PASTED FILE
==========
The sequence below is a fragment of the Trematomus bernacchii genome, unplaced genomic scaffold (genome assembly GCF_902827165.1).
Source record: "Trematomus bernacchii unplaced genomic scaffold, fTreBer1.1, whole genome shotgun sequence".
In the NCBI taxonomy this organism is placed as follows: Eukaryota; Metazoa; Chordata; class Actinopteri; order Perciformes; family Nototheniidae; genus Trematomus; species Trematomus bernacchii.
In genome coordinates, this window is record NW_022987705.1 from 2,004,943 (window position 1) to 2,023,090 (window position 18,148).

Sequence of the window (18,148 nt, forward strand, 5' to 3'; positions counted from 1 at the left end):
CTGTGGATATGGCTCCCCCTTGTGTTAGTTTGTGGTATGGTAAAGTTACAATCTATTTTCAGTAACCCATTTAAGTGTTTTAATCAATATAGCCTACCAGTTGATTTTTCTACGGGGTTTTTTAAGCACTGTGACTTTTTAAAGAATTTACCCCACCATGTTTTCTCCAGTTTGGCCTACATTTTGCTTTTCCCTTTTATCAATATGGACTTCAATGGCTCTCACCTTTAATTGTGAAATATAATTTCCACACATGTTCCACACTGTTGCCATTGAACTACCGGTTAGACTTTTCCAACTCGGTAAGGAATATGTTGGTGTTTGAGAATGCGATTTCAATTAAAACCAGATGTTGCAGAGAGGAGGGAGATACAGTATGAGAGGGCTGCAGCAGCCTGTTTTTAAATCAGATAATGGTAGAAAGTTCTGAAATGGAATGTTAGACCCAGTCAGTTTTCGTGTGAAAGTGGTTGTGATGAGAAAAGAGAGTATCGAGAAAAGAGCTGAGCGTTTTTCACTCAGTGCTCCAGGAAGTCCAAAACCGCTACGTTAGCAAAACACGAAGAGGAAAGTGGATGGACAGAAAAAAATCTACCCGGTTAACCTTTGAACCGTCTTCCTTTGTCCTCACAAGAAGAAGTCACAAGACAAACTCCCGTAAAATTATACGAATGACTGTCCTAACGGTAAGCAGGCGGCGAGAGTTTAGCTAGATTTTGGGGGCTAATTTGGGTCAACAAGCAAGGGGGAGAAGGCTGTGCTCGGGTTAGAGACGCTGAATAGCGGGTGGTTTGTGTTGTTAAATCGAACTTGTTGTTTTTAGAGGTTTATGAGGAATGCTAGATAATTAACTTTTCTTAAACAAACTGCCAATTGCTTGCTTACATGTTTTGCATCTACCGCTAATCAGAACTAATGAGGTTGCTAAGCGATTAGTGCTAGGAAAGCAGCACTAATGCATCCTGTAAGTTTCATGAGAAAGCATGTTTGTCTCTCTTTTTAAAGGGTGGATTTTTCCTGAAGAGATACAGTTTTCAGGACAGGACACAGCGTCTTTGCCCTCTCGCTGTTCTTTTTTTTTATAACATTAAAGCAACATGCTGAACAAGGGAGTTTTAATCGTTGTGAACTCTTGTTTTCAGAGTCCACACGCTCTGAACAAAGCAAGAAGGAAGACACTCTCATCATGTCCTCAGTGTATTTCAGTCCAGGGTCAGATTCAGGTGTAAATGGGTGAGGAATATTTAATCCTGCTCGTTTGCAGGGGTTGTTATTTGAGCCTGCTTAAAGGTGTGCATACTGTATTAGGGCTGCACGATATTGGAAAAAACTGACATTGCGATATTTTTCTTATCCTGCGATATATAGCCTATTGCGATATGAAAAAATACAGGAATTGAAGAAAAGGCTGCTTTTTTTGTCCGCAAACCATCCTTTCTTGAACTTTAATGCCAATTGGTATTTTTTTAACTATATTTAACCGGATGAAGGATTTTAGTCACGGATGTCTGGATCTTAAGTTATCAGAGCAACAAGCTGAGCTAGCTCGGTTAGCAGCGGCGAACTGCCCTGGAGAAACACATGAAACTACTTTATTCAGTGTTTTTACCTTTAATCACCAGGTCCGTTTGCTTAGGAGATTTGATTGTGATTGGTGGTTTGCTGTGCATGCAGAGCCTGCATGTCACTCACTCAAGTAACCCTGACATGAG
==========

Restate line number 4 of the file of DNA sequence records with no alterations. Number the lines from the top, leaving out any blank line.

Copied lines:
In genome coordinates, this window is record NW_022987705.1 from 2,004,943 (window position 1) to 2,023,090 (window position 18,148).